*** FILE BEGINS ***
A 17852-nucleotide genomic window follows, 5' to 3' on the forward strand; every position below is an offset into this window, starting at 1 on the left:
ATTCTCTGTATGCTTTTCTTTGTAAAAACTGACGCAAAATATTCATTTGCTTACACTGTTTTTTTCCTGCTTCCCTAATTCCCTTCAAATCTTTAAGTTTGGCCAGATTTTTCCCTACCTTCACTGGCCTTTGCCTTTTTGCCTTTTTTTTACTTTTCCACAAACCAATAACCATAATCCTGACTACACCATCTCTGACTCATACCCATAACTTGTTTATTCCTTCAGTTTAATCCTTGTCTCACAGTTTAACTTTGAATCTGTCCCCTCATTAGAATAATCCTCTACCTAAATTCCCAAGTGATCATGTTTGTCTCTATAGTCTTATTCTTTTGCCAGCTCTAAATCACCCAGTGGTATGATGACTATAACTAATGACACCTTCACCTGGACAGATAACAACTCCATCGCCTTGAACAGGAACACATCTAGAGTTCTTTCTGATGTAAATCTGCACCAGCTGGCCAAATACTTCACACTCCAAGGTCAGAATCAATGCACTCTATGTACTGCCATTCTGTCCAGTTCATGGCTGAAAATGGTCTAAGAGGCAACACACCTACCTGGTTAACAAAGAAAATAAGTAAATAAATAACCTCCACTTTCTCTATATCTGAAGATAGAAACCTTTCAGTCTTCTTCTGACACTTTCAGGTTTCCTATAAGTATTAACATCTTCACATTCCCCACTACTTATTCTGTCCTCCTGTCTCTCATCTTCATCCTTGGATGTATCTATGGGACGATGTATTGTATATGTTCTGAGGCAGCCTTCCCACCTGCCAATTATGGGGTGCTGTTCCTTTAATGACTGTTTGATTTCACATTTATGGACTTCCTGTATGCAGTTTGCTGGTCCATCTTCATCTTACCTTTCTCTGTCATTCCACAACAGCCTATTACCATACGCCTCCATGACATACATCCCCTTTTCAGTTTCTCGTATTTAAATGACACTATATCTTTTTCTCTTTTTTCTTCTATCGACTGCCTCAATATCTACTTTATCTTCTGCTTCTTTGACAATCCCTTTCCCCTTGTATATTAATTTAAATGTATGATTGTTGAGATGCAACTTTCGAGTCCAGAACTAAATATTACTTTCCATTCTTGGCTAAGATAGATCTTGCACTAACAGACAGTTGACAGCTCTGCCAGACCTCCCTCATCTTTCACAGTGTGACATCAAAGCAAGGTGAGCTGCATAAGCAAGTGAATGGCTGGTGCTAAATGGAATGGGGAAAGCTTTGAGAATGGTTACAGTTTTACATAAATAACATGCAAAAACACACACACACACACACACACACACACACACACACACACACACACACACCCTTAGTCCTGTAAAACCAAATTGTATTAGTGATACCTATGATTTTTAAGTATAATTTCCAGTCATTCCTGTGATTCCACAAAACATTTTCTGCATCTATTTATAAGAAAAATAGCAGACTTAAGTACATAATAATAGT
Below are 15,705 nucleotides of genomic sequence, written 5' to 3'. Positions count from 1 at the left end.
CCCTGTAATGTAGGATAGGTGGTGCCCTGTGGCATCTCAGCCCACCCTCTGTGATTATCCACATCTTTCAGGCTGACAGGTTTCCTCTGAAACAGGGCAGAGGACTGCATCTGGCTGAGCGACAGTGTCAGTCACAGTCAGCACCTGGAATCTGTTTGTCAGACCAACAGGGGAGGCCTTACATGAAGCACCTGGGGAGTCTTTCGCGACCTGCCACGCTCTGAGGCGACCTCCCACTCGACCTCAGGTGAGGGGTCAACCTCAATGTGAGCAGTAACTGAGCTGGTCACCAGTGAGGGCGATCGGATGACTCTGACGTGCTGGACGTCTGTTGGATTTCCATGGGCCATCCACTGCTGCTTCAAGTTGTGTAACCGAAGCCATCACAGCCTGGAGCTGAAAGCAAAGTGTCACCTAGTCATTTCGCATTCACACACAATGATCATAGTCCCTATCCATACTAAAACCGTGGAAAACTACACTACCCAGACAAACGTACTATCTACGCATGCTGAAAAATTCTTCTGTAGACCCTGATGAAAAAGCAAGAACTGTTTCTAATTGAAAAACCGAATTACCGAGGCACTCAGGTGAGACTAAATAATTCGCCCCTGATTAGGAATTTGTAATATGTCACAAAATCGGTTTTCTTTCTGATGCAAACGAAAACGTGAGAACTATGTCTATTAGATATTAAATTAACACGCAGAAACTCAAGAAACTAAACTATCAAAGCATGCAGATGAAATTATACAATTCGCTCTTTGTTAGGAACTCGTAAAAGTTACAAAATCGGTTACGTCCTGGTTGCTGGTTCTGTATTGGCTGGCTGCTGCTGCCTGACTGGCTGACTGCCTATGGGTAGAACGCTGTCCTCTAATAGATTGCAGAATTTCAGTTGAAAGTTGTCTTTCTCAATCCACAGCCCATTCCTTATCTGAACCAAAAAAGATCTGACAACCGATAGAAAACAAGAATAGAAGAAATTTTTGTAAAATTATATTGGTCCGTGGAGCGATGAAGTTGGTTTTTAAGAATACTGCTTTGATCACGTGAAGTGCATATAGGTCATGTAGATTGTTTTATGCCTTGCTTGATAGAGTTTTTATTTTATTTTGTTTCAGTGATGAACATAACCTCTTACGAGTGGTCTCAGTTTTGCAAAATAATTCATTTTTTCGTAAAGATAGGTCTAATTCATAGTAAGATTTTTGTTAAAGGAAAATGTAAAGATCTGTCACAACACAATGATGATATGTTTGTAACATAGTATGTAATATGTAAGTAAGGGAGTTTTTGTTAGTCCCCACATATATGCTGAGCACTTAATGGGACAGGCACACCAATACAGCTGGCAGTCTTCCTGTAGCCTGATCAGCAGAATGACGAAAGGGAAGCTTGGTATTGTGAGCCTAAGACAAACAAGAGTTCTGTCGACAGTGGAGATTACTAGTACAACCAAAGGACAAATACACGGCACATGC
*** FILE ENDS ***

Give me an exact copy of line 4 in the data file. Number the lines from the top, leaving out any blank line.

CCCTGTAATGTAGGATAGGTGGTGCCCTGTGGCATCTCAGCCCACCCTCTGTGATTATCCACATCTTTCAGGCTGACAGGTTTCCTCTGAAACAGGGCAGAGGACTGCATCTGGCTGAGCGACAGTGTCAGTCACAGTCAGCACCTGGAATCTGTTTGTCAGACCAACAGGGGAGGCCTTACATGAAGCACCTGGGGAGTCTTTCGCGACCTGCCACGCTCTGAGGCGACCTCCCACTCGACCTCAGGTGAGGGGTCAACCTCAATGTGAGCAGTAACTGAGCTGGTCACCAGTGAGGGCGATCGGATGACTCTGACGTGCTGGACGTCTGTTGGATTTCCATGGGCCATCCACTGCTGCTTCAAGTTGTGTAACCGAAGCCATCACAGCCTGGAGCTGAAAGCAAAGTGTCACCTAGTCATTTCGCATTCACACACAATGATCATAGTCCCTATCCATACTAAAACCGTGGAAAACTACACTACCCAGACAAACGTACTATCTACGCATGCTGAAAAATTCTTCTGTAGACCCTGATGAAAAAGCAAGAACTGTTTCTAATTGAAAAACCGAATTACCGAGGCACTCAGGTGAGACTAAATAATTCGCCCCTGATTAGGAATTTGTAATATGTCACAAAATCGGTTTTCTTTCTGATGCAAACGAAAACGTGAGAACTATGTCTATTAGATATTAAATTAACACGCAGAAACTCAAGAAACTAAACTATCAAAGCATGCAGATGAAATTATACAATTCGCTCTTTGTTAGGAACTCGTAAAAGTTACAAAATCGGTTACGTCCTGGTTGCTGGTTCTGTATTGGCTGGCTGCTGCTGCCTGACTGGCTGACTGCCTATGGGTAGAACGCTGTCCTCTAATAGATTGCAGAATTTCAGTTGAAAGTTGTCTTTCTCAATCCACAGCCCATTCCTTATCTGAACCAAAAAAGATCTGACAACCGATAGAAAACAAGAATAGAAGAAATTTTTGTAAAATTATATTGGTCCGTGGAGCGATGAAGTTGGTTTTTAAGAATACTGCTTTGATCACGTGAAGTGCATATAGGTCATGTAGATTGTTTTATGCCTTGCTTGATAGAGTTTTTATTTTATTTTGTTTCAGTGATGAACATAACCTCTTACGAGTGGTCTCAGTTTTGCAAAATAATTCATTTTTTCGTAAAGATAGGTCTAATTCATAGTAAGATTTTTGTTAAAGGAAAATGTAAAGATCTGTCACAACACAATGATGATATGTTTGTAACATAGTATGTAATATGTAAGTAAGGGAGTTTTTGTTAGTCCCCACATATATGCTGAGCACTTAATGGGACAGGCACACCAATACAGCTGGCAGTCTTCCTGTAGCCTGATCAGCAGAATGACGAAAGGGAAGCTTGGTATTGTGAGCCTAAGACAAACAAGAGTTCTGTCGACAGTGGAGATTACTAGTACAACCAAAGGACAAATACACGGCACATGC